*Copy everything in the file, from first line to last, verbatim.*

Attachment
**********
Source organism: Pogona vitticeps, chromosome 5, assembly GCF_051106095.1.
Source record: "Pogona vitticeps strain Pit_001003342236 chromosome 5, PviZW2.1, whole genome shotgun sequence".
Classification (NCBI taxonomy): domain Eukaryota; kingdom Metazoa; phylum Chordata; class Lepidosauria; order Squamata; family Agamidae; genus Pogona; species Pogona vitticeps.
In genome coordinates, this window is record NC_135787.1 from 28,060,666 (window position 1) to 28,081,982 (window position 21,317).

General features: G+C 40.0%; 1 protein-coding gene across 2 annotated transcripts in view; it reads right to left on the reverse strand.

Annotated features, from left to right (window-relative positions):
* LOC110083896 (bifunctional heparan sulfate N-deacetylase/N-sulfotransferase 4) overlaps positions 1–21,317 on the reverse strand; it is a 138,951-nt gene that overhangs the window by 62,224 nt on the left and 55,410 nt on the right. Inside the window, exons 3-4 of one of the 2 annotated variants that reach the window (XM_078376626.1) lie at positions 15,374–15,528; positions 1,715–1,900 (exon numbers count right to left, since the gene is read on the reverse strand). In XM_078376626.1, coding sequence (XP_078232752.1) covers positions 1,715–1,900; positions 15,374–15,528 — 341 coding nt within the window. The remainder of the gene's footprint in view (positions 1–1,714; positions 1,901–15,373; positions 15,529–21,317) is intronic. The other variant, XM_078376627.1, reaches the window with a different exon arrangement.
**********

Source organism: Pogona vitticeps, chromosome 5, assembly GCF_051106095.1.
Source record: "Pogona vitticeps strain Pit_001003342236 chromosome 5, PviZW2.1, whole genome shotgun sequence".
Classification (NCBI taxonomy): domain Eukaryota; kingdom Metazoa; phylum Chordata; class Lepidosauria; order Squamata; family Agamidae; genus Pogona; species Pogona vitticeps.
In genome coordinates, this window is record NC_135787.1 from 28,060,666 (window position 1) to 28,081,982 (window position 21,317).

General features: G+C 40.0%; 1 protein-coding gene across 2 annotated transcripts in view; it reads right to left on the reverse strand.

Annotated features, from left to right (window-relative positions):
* LOC110083896 (bifunctional heparan sulfate N-deacetylase/N-sulfotransferase 4) overlaps positions 1–21,317 on the reverse strand; it is a 138,951-nt gene that overhangs the window by 62,224 nt on the left and 55,410 nt on the right. Inside the window, exons 3-4 of one of the 2 annotated variants that reach the window (XM_078376626.1) lie at positions 15,374–15,528; positions 1,715–1,900 (exon numbers count right to left, since the gene is read on the reverse strand). In XM_078376626.1, coding sequence (XP_078232752.1) covers positions 1,715–1,900; positions 15,374–15,528 — 341 coding nt within the window. The remainder of the gene's footprint in view (positions 1–1,714; positions 1,901–15,373; positions 15,529–21,317) is intronic. The other variant, XM_078376627.1, reaches the window with a different exon arrangement.